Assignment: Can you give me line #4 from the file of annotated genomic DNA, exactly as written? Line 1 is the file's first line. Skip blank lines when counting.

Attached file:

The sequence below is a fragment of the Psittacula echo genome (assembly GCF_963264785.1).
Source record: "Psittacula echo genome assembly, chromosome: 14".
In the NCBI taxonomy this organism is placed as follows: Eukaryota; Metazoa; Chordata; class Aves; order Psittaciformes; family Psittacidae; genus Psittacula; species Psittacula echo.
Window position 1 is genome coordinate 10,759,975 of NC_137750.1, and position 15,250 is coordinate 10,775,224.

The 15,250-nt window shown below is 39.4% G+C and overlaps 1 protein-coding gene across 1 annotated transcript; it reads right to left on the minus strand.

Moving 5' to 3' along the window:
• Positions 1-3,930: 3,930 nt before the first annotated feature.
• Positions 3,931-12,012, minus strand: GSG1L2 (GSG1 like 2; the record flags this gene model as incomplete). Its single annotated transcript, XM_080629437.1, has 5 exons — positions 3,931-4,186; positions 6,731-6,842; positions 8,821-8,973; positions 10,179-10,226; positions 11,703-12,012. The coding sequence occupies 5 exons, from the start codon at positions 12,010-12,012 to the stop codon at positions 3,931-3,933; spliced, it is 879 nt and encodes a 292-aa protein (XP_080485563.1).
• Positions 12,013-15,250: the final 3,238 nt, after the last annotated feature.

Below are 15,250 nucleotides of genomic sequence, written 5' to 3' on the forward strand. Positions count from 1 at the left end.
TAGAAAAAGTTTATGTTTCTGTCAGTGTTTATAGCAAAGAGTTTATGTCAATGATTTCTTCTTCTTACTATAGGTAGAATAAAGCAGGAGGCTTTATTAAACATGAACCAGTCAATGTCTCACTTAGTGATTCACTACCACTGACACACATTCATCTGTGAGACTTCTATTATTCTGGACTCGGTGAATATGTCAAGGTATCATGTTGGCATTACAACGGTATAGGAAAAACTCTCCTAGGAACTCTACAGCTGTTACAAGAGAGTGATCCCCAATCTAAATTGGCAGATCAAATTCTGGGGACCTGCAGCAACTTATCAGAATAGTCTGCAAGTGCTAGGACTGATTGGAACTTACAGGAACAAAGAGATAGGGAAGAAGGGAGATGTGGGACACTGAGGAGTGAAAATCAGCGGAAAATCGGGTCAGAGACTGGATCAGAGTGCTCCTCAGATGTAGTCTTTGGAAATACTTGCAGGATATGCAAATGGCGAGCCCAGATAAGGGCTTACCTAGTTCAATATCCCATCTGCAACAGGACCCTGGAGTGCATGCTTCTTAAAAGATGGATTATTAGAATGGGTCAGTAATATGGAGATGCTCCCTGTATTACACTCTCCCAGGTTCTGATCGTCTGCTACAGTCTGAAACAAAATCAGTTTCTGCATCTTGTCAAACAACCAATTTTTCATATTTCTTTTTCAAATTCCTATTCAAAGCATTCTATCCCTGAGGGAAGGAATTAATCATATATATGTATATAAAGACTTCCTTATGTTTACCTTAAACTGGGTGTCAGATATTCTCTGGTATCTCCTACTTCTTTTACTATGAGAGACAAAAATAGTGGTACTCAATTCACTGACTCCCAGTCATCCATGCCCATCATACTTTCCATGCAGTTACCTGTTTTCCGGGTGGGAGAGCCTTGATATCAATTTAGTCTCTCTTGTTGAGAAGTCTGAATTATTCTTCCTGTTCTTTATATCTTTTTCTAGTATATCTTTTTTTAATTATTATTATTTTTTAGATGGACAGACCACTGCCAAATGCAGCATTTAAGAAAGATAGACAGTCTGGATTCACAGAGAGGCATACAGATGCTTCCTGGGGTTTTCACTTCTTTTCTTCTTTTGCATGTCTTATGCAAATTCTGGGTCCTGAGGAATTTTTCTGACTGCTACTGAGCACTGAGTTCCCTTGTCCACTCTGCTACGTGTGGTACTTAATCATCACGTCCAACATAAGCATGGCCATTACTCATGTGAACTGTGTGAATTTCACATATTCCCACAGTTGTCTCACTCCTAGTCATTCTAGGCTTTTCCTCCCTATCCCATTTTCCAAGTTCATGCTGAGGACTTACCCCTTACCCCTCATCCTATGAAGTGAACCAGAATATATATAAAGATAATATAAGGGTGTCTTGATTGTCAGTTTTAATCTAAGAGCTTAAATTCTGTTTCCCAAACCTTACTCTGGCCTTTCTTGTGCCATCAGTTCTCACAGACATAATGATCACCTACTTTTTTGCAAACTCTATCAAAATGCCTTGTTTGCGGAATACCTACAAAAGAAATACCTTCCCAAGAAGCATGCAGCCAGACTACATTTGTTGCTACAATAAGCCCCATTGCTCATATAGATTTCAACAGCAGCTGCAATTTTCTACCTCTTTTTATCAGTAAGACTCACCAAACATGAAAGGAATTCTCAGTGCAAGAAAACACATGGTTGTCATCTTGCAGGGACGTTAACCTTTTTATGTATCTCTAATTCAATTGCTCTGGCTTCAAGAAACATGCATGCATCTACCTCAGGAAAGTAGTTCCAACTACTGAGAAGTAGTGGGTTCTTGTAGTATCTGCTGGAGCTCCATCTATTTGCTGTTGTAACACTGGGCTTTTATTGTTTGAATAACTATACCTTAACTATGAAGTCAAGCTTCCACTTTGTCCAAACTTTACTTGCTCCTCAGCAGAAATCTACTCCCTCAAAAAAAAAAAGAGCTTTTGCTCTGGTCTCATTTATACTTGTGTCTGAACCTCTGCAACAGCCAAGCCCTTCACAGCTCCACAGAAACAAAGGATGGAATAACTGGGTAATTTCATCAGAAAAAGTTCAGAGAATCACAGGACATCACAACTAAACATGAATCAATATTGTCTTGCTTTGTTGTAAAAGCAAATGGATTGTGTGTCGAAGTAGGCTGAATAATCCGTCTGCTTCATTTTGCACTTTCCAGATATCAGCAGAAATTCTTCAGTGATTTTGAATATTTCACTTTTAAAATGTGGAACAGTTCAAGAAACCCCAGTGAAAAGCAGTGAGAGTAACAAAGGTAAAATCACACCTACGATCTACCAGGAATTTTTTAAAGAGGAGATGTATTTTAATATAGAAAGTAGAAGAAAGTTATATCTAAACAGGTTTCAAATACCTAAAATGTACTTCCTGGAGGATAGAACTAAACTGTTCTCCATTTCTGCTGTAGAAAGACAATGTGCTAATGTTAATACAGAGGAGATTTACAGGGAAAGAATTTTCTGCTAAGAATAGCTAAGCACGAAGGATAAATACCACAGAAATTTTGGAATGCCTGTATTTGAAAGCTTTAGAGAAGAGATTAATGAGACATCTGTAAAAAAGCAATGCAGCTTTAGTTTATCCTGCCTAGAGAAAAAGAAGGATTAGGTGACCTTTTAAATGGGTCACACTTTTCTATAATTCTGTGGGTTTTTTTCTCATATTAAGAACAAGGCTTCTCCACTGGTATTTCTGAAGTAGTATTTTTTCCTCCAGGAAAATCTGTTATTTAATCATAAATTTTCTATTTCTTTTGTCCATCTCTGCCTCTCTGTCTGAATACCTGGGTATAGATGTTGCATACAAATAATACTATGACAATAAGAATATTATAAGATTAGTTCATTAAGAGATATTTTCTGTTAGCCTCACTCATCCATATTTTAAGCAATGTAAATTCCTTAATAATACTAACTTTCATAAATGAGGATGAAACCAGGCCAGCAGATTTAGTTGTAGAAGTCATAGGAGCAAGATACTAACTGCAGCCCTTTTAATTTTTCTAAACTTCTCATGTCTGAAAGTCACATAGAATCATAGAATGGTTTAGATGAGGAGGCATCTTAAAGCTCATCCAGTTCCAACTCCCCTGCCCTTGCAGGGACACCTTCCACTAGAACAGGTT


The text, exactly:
Window position 1 is genome coordinate 10,759,975 of NC_137750.1, and position 15,250 is coordinate 10,775,224.